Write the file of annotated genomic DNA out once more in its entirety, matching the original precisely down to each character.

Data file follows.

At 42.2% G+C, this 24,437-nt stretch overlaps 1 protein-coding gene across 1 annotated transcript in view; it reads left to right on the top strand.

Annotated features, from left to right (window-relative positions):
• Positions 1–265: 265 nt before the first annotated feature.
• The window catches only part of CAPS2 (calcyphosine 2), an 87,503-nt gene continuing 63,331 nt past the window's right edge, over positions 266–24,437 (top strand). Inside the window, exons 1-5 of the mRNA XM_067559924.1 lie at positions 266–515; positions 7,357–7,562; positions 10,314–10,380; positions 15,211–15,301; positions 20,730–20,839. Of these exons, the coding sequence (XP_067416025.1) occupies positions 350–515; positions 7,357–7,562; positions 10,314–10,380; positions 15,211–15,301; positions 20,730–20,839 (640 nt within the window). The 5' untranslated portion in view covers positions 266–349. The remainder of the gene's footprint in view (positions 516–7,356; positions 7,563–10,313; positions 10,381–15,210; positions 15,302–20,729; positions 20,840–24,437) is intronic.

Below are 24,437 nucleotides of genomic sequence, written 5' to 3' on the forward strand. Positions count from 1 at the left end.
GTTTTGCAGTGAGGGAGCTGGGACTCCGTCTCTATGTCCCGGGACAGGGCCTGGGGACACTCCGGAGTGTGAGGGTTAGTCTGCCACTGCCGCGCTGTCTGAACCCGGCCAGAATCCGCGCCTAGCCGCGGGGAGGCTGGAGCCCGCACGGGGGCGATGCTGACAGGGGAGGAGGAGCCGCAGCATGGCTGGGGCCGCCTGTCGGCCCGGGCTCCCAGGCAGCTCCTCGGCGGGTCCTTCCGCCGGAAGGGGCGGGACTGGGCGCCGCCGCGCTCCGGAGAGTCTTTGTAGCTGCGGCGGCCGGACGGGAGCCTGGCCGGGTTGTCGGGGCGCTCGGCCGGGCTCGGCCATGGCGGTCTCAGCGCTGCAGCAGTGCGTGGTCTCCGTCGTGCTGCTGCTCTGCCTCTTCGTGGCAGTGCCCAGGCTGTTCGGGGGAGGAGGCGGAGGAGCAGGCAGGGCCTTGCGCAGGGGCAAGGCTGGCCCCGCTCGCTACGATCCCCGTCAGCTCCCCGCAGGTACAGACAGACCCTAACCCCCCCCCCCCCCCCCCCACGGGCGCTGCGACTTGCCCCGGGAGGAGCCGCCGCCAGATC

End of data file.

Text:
At 42.2% G+C, this 24,437-nt stretch overlaps 1 protein-coding gene across 1 annotated transcript in view; it reads left to right on the top strand.

Annotated features, from left to right (window-relative positions):
• Positions 1–265: 265 nt before the first annotated feature.
• The window catches only part of CAPS2 (calcyphosine 2), an 87,503-nt gene continuing 63,331 nt past the window's right edge, over positions 266–24,437 (top strand). Inside the window, exons 1-5 of the mRNA XM_067559924.1 lie at positions 266–515; positions 7,357–7,562; positions 10,314–10,380; positions 15,211–15,301; positions 20,730–20,839. Of these exons, the coding sequence (XP_067416025.1) occupies positions 350–515; positions 7,357–7,562; positions 10,314–10,380; positions 15,211–15,301; positions 20,730–20,839 (640 nt within the window). The 5' untranslated portion in view covers positions 266–349. The remainder of the gene's footprint in view (positions 516–7,356; positions 7,563–10,313; positions 10,381–15,210; positions 15,302–20,729; positions 20,840–24,437) is intronic.

Below are 24,437 nucleotides of genomic sequence, written 5' to 3' on the forward strand. Positions count from 1 at the left end.
GTTTTGCAGTGAGGGAGCTGGGACTCCGTCTCTATGTCCCGGGACAGGGCCTGGGGACACTCCGGAGTGTGAGGGTTAGTCTGCCACTGCCGCGCTGTCTGAACCCGGCCAGAATCCGCGCCTAGCCGCGGGGAGGCTGGAGCCCGCACGGGGGCGATGCTGACAGGGGAGGAGGAGCCGCAGCATGGCTGGGGCCGCCTGTCGGCCCGGGCTCCCAGGCAGCTCCTCGGCGGGTCCTTCCGCCGGAAGGGGCGGGACTGGGCGCCGCCGCGCTCCGGAGAGTCTTTGTAGCTGCGGCGGCCGGACGGGAGCCTGGCCGGGTTGTCGGGGCGCTCGGCCGGGCTCGGCCATGGCGGTCTCAGCGCTGCAGCAGTGCGTGGTCTCCGTCGTGCTGCTGCTCTGCCTCTTCGTGGCAGTGCCCAGGCTGTTCGGGGGAGGAGGCGGAGGAGCAGGCAGGGCCTTGCGCAGGGGCAAGGCTGGCCCCGCTCGCTACGATCCCCGTCAGCTCCCCGCAGGTACAGACAGACCCTAACCCCCCCCCCCCCCCCCCCACGGGCGCTGCGACTTGCCCCGGGAGGAGCCGCCGCCAGATC